Have you ever heard the expression “memories fade, but ink lasts?”
Isn’t it the truth? Whether it’s reflecting on heartwarming moments from our children’s earliest years or remembering the last few tender things a dying parent whispered to us, we think we’ll never forget. Yet we do. The edges get blurry.
Part of what fuels my passion for the Leave Nothing Unsaid movement is knowing the tremendous power and importance of the written word and of being able to read and re-read affirming sentiments from those who matter most. The value of those gifts is inestimable.
But writing things down, using “ink,” has even more benefits than that. I am reminded, once again, of the treasure and power of keeping a daily gratitude journal and want to challenge and encourage each of you to try it for 30 days.
This week marks another trip around the sun for me. Part of what I like to do as I approach a birthday is to reflect on the previous year: what I’ve learned about myself and what lessons God has taught me, I reflect on answered prayers and goals achieved. And I always look back through my gratitude journal and make a list of the “highlights” of the previous year of life (I list a few “lowlights,” too, just to keep it real!)
Nearly every day over the last fifteen years, I’ve jotted down, in “bullet” format, four or five reasons I’m grateful. Honestly, it is the best possible thing I have done for my mental health. Some days, they are “big things” like precious time with my daughter, buying a home that I love, a friend’s recovery from cancer. But most days, my entries might be considered “small” or “insignificant” by many: the joy of a hearty laugh with friends, the delight of seeing my pup romping with his best canine buddy ‘Bilbo Waggins,’ encouraging words from a dear friend, a breathtaking sunset or morning sky, the taste of that first perfect peach of the summer.
Does the list always come easily? No. On a few rare days, I stare at the paper and struggle with what to write. Perhaps it had been a lonely, seemingly monochromatic day. I wait. I think. I pray. Before long, I am quickly reminded of gifts that others would cherish such as arms and legs that work, eyes that can see, the comfort of a faithful pet, the lift provided by a beautiful song, living in a safe and walkable neighborhood. I realize that there are always reasons to be grateful.
Why am I so passionate about the importance of this practice?
- Let’s face it: life is hard. Focusing on the negatives is easy. Yet often, we lose sight of the countless blessings we experience on a daily basis. As an example, until my dad became visually impaired, I didn’t really appreciate what a tremendous gift it is to be able to see a loved one's face or the beautiful shades of a flower. Now, I try to say “thank you” when I see something of beauty.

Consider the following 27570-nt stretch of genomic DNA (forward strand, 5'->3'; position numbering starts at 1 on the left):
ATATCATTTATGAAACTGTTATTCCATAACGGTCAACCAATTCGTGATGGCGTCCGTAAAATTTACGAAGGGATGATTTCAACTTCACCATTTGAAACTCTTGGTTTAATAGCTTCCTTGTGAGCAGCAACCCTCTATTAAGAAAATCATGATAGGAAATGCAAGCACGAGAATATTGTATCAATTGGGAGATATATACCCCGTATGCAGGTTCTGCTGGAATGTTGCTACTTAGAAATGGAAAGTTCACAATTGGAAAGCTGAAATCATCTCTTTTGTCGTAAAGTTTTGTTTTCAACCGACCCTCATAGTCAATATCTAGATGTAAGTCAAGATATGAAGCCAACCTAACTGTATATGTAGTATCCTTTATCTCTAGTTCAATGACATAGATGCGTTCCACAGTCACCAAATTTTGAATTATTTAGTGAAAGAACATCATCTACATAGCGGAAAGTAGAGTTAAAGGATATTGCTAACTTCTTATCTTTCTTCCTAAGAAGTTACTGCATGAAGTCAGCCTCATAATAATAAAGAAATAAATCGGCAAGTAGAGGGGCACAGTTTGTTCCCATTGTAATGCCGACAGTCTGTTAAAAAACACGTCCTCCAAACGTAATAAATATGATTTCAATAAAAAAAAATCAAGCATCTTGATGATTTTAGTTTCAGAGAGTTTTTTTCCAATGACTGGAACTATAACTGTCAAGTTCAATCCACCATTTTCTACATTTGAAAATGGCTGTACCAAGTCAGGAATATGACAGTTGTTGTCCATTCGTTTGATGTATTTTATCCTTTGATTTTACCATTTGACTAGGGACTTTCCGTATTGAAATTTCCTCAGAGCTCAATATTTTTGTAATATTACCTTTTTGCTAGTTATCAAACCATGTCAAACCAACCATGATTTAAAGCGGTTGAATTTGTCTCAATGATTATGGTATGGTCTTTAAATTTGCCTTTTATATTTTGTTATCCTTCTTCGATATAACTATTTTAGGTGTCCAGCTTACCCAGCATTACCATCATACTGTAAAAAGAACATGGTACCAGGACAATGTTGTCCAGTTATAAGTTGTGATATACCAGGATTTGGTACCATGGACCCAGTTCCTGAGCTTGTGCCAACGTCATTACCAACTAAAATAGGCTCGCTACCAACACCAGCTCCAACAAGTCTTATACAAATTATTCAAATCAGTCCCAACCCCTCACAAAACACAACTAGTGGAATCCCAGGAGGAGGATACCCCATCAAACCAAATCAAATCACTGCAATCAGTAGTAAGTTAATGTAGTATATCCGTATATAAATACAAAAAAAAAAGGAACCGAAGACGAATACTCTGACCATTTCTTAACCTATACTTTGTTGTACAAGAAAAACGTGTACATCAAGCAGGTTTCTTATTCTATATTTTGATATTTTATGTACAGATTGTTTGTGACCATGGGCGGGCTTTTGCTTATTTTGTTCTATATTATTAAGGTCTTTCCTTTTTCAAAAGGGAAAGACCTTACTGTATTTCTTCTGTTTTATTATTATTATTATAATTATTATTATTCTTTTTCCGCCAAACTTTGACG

- Half-full or half-empty? We’ve all been around Eeyore-type people who have a highly tuned ability to identify what’s wrong in every situation. What does spending time with a person like that do for you? A benefit of keeping a gratitude journal is that you are training yourself to see the positive things in life and not feed your inner Eeyore. (We can all go there!) And when you build your gratitude muscle, those around you will benefit. For “out of the overflow of the heart, the mouth speaks.” (Luke 6:45) We will inevitably talk about what we reflect on most.
- Who likes a spoiled child? Have you ever heard an overindulged child complain about a gift they didn’t like or an inconvenience to their plans? Not too pleasant, is it? Well, if you believe, as I do, that “every good and perfect gift is from above,” (James 1:17) then just imagine what our ingratitude and grumbling sounds like to God. Ouch.
- The benefit of perspective. No one’s life is perfect or easy. Hard things happen to us all, and it they haven’t yet, just wait! When we focus daily on reasons for gratitude, when the hard times hit, we can keep them in much better perspective.
- Health Benefits. Studies abound that cite the physiological and psychological benefits of practicing gratitude including reduced inflammation, better sleep, improved overall mental health, greater longevity and strengthened immune system.
- Promises made, promises kept. Scripture tells us: “Finally, brothers and sisters, whatever is true, whatever is noble, whatever is right, whatever is pure, whatever is lovely, whatever is admirable-if anything is excellent or praiseworthy-think about such things….and the God of peace will be with you.” Philippians 4:8-9 What a promise for focusing on the best things in life!
After my recent time of reflection, I came to a conclusion that stopped me in my tracks: the last year of my life has been the best year of my life! Has it been perfect? Not in the least. All prayers answered? Nope. All goals achieved? Far from it. Yet I can see, with great clarity, how wonderful this last lap around the sun has been. That clarity has come, in part, from taking the time to write down the big and little joys I have experienced each day. And I believe, with all my heart, that the rest of my life will be the best of my life. I believe that can be true for you, too.
Give it a try! Even if you dread the idea of journaling, you can do this. Just jot down a list. And do it again tomorrow. I’d love to hear from you after you try it for 30 days!